My purpose is never to blame white people today for the things their ancestors have done. Nor is it to frame all white people as terrible people. It is simply to encourage self reflection and recognizing that whether you like it or not, you benefit from oppressive structures that have been set in place long before you were born, long before this country was established. You are not responsible for that, but you are responsible for maintaining and upholding these structures. You are responsible for turning to people of color and contributing to the historical silencing of people of color when they speak out in pain. As a black woman I have to fight for my humanity at every turn. I have to engage in these conversations and explain to people who will never walk this earth in my shoes what my experiences are. And most of the times when I do this, I am told to speak politely, to act respectable and to simply placate myself to their interests. I’m expected to omit my passion, pain, and hurt so that they can, in theory, listen.

Being vocal on the issues of race, women’s issues and trans issues, one thing i’ve learned about majority groups is that it is not in their interest to deconstruct the things that make their lives easier to navigate. So many of them want these conversations to end, but don’t want to put the time nor energy into deconstructing why they’re taking place. They want to curate our conversations to suit their emotions because this is something they’ve become accustomed to. They are expecting to be pandered to. They are expecting to a have the conversation set up for them because that is how they’re used to taking in information.

These conversations are hard to hear. When someone tells you that you benefit from the pain of others, it’s natural to feel defensive. But it’s not about you. It’s about so much more than you. These conversations I engage in aren’t about me specifically. I fight for women as a whole, I fight for black people as a whole, I fight for trans people as a whole. My desire is to be as inclusive as possible and that’s hard when you don’t understand everything. Sometimes when people feel excluded it’s hard to hear about it because you weren’t intending to exclude them. Usually you just didn’t consider it and the people who are alienated feel hurt and speak out in pain. it’s natural for you to feel attacked, but put your feelings aside and recognize that there’s a reason for their pain and their hurt is valid. When you try to explain to them why their feelings aren’t valid, all you will do is encourage them to speak out more and with more passion and ferocity. It takes courage to stand up and say to majority groups that you feel erased and you aren’t helping the situation by erasing their words in the favor of majority interests. You’re hurting your cause and you’re making things so much worse, trust me.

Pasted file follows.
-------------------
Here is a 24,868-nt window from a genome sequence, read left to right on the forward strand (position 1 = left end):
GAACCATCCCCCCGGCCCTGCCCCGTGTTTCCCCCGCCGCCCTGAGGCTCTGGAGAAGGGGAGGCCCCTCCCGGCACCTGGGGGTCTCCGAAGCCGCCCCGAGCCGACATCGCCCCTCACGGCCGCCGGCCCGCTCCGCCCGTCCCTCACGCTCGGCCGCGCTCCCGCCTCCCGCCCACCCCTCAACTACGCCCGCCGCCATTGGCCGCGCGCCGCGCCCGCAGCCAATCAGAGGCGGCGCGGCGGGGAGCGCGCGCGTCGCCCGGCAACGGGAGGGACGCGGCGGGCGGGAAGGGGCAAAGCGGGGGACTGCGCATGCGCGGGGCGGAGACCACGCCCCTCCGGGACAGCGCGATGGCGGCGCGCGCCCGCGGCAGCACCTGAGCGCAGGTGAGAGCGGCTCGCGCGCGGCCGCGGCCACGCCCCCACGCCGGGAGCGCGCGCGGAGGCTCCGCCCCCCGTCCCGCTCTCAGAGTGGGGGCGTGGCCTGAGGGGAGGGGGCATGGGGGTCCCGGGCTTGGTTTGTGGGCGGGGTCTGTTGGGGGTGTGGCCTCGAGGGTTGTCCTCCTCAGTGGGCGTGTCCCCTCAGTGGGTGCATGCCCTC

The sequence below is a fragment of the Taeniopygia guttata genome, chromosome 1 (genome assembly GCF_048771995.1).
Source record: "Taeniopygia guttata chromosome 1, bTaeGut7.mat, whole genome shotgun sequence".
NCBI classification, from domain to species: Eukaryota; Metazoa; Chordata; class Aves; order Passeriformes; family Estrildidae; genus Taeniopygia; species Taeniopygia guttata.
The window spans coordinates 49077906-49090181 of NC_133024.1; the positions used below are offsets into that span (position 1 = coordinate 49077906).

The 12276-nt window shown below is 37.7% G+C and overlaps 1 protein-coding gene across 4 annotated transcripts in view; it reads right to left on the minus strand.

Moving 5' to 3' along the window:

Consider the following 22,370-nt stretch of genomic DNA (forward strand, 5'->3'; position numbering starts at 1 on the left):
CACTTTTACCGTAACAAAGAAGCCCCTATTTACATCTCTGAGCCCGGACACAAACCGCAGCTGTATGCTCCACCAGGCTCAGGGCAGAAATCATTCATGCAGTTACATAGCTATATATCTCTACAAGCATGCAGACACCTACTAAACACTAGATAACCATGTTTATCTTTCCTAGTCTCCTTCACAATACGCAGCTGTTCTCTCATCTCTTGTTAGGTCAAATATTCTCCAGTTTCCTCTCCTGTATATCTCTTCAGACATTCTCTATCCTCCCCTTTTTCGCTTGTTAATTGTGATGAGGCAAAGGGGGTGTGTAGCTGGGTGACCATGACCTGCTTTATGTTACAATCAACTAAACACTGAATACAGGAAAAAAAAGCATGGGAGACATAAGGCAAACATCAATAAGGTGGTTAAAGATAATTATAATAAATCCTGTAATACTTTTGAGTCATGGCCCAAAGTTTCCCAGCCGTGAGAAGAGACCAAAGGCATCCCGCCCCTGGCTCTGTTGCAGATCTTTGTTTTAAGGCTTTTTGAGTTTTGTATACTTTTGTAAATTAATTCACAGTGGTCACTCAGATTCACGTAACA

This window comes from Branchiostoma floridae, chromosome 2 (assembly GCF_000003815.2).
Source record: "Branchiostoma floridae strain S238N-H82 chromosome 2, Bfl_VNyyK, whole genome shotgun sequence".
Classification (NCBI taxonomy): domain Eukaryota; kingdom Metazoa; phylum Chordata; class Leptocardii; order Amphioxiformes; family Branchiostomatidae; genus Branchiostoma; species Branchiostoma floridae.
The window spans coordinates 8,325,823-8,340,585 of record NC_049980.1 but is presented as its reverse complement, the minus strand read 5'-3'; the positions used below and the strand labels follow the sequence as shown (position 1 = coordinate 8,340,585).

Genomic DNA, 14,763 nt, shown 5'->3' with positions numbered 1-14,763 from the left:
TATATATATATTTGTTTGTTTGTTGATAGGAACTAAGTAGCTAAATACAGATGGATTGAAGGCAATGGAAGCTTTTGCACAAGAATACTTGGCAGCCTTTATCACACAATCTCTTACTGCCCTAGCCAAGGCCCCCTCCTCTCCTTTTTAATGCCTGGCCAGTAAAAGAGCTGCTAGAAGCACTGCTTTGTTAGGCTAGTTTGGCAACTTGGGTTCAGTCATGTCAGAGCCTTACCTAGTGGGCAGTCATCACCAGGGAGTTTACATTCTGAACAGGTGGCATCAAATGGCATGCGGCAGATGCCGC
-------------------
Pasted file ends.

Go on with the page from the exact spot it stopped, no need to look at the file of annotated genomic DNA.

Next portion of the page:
Not everything in the world is made for you. It is not the job of the oppressed to sympathize with the oppressors and blaming oppressed classes for their state in life and how they cope with oppression is not only unhelpful, but ineffective.

On that note, if you cannot stand beside me and fight against oppressive structures I don’t quite understand why you’re following me. It frustrates me how people are fans of me when I’m attacking transphobia or homophobia or other oppressive notions, but they draw the line at racism. I am not your attack dog. I am not your money. I am not your puppet. I am a woman with much patience and love who simply wants to see this world become a better place for everyone. Everyone. I can, however only speak up to a certain degree and I will only speak to my own lived experiences. If you aren’t here for women, ending racism and fighting against transphobia, you aren’t here for me.

I have never cared how many people followed me or supported my words. The people who are willing to listen and are open will receive what I have to say. I applaud those of you who have felt accosted by my content, but now understand. You are the future and I value you.

Anyways, have a great day. <3

No matter the discipline, I always seem to somehow gain the respect of my peers. In my education, my instructors appreciate my wealth of knowledge in subjects they dedicate their lives to. I am a self-taught chef, working in conjunction with three classically-trained chefs. My superior, the executive chef, says I am a visionary. Creativity, connectivity, and intellectuality are hallmarks of the INTJ, in my opinion. The trio never fails to bewilder the ones around me.
—  Submitted by invironment